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Crop certifications and traceability: new pathways for creating new markets

By Dr Vivekananda Mittahalli, Research Fellow (Agribusiness)

In the past three decades, smart-climate and sustainable production technologies have been adopted by farmers in many agricultural producing countries around the world. 

These smart agriculture practices and technologies – various crop certification and traceability standards promoted by commodity trading firms to create environmentally sustainable value chains – also deepened the connections between farmers and consumers. 

We need look no further than the global coffee industry to demonstrate how these certifications and traceability standards not only contribute to sustainable value chains/landscapes and supports farmers, but also motivate consumers to buy specific products. 

In Australia, even 7-Eleven offers Fairtrade coffee (80 million cups a year, according to the company). The first Fairtrade certified beans were produced internationally in 1994, and the first roaster in Australia wasn’t licensed to sell certified Fairtrade coffee until 2003.

Since 2016, global sales of Fairtrade coffee have grown from 186,000MT to 222,000MT. Did this change to a product that pays a premium to producers gain an overnight foothold? No. Has it generated premiums for farmers? Yes. 

In coffee and cocoa, increasing adaptation of crop certification and traceability standards is observed over decades in many producing origins. By adopting good practices and eliminating waste practices/excess inputs has shown increasing production and profits for the growers and other supply chain factors. These certification and traceability labels (e.g. Rainforest Alliance, or 4C), have created a very well-established premium/speciality coffee markets for these products.

The demand for carbon neutral and traceability label products is very high and increasing.

An Asia-based market intelligence company predicts that by 2024, 50% of the Asia-based 200 will capture their carbon data and report on their enterprise-wide carbon footprint using quantifiable metrics. This might have some impact on Australian-based ag exporters, if they are part of the relevant supply chains.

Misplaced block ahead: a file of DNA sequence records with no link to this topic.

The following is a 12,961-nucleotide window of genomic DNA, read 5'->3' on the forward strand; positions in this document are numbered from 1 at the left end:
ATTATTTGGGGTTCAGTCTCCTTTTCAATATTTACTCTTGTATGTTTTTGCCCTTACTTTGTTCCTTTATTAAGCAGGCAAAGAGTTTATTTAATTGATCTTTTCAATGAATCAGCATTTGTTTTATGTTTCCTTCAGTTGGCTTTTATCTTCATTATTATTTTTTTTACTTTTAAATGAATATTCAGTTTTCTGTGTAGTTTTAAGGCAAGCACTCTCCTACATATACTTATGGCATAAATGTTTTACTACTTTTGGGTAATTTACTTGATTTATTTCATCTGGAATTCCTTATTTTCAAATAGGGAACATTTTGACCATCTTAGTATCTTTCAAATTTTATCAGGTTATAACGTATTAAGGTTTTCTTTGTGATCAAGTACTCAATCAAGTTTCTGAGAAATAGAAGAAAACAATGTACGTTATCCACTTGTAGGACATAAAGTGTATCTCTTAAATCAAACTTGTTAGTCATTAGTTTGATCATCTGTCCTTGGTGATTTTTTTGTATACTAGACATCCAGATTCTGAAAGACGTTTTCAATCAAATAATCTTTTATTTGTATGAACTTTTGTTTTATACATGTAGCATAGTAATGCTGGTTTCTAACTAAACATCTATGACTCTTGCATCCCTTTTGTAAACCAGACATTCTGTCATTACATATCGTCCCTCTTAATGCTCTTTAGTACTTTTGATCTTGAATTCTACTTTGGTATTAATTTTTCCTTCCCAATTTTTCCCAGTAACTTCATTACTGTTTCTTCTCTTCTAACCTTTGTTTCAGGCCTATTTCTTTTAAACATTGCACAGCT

And the European Union aims to be climate-neutral by 2050. In late 2022, the EU voted to impose a carbon dioxide emissions tariff on imports of goods such as steel and cement, a world first. According to the Australian Financial Review, companies importing those goods to the EU, will have to buy certificates to cover the embedded CO2 emissions. The EU will revisit the products subject to this Carbon Border Adjustment Mechanism (CBAM) in 2026. (Agricultural imports are currently not included.)

Australian farmers and industries have the capacity to demonstrate they meet the changing requirements of their international customers, using advanced digital technologies and knowledge. Further, it has a huge potential to explore new markets for some the products and increasing value of Australian agriculture production/exports.

Increasing adoption of these new technologies to meet changing customer requirements has the potential to lead to improved diversification and economic returns for local rural communities, and drive towards green food chains and ecosystems.

Useful links on some of the international coffee industry’s standards:

And for more information on the challenges coming up for the world’s coffee supplies, you can read a paper I contributed to, Synchronous climate hazards pose an increasing challenge to global coffee production. 

If you have information to share, please contact Vivek on